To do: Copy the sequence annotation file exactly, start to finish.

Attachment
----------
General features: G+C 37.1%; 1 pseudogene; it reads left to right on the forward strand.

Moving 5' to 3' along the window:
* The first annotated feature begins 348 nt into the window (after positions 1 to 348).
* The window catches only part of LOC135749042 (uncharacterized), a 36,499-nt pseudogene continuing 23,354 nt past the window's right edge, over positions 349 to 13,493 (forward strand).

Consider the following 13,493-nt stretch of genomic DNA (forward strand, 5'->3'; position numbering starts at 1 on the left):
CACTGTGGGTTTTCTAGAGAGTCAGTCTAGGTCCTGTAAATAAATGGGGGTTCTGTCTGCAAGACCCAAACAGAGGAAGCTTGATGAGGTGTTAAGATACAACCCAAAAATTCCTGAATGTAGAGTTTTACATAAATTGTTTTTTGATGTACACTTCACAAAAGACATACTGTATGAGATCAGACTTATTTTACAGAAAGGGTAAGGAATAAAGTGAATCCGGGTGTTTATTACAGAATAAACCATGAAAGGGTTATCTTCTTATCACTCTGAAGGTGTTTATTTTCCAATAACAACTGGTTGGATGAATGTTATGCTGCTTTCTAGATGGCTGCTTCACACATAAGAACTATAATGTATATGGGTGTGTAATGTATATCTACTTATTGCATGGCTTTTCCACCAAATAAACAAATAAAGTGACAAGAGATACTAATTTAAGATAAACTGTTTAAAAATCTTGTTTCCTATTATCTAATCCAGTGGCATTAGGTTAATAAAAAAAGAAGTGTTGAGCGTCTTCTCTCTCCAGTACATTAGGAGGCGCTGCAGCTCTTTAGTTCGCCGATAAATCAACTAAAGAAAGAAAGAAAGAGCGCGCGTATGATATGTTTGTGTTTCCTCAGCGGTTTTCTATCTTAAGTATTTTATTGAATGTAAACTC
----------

General features: G+C 37.1%; 1 pseudogene; it reads left to right on the forward strand.

Moving 5' to 3' along the window:
* The first annotated feature begins 348 nt into the window (after positions 1 to 348).
* The window catches only part of LOC135749042 (uncharacterized), a 36,499-nt pseudogene continuing 23,354 nt past the window's right edge, over positions 349 to 13,493 (forward strand).

Consider the following 13,493-nt stretch of genomic DNA (forward strand, 5'->3'; position numbering starts at 1 on the left):
CACTGTGGGTTTTCTAGAGAGTCAGTCTAGGTCCTGTAAATAAATGGGGGTTCTGTCTGCAAGACCCAAACAGAGGAAGCTTGATGAGGTGTTAAGATACAACCCAAAAATTCCTGAATGTAGAGTTTTACATAAATTGTTTTTTGATGTACACTTCACAAAAGACATACTGTATGAGATCAGACTTATTTTACAGAAAGGGTAAGGAATAAAGTGAATCCGGGTGTTTATTACAGAATAAACCATGAAAGGGTTATCTTCTTATCACTCTGAAGGTGTTTATTTTCCAATAACAACTGGTTGGATGAATGTTATGCTGCTTTCTAGATGGCTGCTTCACACATAAGAACTATAATGTATATGGGTGTGTAATGTATATCTACTTATTGCATGGCTTTTCCACCAAATAAACAAATAAAGTGACAAGAGATACTAATTTAAGATAAACTGTTTAAAAATCTTGTTTCCTATTATCTAATCCAGTGGCATTAGGTTAATAAAAAAAGAAGTGTTGAGCGTCTTCTCTCTCCAGTACATTAGGAGGCGCTGCAGCTCTTTAGTTCGCCGATAAATCAACTAAAGAAAGAAAGAAAGAGCGCGCGTATGATATGTTTGTGTTTCCTCAGCGGTTTTCTATCTTAAGTATTTTATTGAATGTAAACTC